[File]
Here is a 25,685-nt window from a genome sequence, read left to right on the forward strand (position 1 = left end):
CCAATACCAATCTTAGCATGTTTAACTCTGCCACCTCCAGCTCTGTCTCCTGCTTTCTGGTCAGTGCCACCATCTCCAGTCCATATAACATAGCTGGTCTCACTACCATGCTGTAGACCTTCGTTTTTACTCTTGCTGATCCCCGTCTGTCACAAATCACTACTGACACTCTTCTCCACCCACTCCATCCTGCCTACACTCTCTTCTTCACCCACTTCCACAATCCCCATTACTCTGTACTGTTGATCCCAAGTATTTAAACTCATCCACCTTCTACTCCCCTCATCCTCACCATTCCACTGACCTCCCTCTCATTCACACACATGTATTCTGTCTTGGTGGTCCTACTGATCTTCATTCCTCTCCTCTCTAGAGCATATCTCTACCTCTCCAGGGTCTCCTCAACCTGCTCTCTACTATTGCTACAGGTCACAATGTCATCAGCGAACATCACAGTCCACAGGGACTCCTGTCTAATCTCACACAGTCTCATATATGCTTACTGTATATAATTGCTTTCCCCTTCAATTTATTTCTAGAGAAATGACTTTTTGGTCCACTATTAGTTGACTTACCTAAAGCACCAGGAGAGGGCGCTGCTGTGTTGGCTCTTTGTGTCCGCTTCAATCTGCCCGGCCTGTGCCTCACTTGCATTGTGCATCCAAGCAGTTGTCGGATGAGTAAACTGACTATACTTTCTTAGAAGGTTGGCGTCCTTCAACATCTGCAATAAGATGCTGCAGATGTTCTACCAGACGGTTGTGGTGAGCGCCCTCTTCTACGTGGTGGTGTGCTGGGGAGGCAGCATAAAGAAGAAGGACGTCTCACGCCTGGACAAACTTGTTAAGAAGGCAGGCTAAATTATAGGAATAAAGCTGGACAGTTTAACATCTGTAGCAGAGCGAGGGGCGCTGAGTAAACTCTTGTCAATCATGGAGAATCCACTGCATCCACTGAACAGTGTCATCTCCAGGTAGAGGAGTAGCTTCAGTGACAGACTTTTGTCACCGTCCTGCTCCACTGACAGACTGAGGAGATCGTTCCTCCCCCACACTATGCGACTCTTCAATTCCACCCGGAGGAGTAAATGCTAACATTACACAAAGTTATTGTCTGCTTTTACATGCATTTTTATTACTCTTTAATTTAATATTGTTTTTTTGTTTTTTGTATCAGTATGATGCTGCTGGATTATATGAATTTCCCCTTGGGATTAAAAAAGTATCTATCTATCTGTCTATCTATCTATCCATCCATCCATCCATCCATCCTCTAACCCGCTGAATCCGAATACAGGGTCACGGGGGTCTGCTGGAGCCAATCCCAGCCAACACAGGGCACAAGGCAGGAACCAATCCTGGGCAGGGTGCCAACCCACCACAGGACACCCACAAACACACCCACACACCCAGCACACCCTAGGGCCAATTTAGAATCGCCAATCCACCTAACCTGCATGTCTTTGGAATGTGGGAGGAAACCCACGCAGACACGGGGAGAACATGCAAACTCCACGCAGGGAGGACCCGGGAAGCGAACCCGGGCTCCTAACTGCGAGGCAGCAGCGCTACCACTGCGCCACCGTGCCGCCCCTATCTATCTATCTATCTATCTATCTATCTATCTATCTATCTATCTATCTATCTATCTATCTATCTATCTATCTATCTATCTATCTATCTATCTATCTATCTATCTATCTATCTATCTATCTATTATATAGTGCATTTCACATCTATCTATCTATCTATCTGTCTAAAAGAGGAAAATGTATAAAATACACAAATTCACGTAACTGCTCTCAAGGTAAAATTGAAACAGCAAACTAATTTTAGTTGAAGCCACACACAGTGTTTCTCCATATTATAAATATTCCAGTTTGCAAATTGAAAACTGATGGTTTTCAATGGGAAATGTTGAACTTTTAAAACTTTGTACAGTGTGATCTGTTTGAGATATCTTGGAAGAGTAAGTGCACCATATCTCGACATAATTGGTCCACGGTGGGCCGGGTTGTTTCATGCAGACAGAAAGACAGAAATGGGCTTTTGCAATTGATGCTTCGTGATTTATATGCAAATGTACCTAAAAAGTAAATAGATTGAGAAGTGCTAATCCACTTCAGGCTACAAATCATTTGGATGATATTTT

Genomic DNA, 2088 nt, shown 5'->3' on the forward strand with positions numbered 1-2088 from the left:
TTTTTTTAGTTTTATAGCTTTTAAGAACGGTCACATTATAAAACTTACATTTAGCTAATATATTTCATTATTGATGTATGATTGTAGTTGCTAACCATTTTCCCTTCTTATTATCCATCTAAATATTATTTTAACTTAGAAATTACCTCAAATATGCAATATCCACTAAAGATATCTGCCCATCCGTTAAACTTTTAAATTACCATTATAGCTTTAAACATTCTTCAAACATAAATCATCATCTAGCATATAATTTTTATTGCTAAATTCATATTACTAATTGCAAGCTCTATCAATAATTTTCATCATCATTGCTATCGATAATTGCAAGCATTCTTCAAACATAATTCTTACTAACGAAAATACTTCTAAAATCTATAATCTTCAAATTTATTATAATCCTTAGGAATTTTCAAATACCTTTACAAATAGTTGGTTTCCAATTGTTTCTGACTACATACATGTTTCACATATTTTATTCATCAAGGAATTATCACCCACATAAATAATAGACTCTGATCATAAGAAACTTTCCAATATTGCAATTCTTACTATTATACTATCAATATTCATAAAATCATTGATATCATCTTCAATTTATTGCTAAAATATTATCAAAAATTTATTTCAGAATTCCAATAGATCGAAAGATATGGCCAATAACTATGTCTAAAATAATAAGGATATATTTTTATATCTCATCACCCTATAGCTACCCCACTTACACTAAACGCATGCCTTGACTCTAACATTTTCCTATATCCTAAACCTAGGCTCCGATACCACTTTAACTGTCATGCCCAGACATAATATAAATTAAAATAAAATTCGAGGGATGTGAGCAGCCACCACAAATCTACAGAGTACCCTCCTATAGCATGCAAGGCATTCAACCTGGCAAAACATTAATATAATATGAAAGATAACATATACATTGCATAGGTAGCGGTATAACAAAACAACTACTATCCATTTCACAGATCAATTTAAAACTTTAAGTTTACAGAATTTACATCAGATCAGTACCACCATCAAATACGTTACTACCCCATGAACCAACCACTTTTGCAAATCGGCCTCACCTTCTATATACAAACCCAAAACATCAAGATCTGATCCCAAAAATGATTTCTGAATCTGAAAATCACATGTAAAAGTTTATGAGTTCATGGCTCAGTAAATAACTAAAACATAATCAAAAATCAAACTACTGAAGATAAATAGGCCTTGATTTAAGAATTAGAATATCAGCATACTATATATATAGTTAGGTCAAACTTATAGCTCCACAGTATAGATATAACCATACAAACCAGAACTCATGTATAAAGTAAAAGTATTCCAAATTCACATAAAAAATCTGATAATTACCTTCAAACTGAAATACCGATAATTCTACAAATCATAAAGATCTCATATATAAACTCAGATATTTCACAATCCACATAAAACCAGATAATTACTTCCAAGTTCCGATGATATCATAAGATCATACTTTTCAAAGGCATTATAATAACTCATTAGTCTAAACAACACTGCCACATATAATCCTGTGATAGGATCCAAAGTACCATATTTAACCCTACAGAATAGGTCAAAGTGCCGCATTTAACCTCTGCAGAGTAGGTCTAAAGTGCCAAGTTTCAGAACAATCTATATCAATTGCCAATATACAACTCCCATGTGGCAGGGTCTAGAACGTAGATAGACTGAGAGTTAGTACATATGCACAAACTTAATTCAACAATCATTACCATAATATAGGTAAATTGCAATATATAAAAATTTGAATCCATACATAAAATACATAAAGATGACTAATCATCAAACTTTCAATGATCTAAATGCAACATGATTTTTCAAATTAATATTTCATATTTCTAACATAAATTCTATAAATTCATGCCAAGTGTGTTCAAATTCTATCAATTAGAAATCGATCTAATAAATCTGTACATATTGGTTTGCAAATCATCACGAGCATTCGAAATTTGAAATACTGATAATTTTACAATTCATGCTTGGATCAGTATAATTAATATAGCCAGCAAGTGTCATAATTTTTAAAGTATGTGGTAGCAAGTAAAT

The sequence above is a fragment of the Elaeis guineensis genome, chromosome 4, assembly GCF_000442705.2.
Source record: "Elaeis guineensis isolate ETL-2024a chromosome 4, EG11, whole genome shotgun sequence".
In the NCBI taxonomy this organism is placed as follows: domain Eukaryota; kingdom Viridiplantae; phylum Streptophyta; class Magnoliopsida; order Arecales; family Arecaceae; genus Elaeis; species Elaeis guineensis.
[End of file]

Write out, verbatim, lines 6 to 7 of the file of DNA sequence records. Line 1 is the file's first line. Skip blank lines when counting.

Source record: "Elaeis guineensis isolate ETL-2024a chromosome 4, EG11, whole genome shotgun sequence".
In the NCBI taxonomy this organism is placed as follows: domain Eukaryota; kingdom Viridiplantae; phylum Streptophyta; class Magnoliopsida; order Arecales; family Arecaceae; genus Elaeis; species Elaeis guineensis.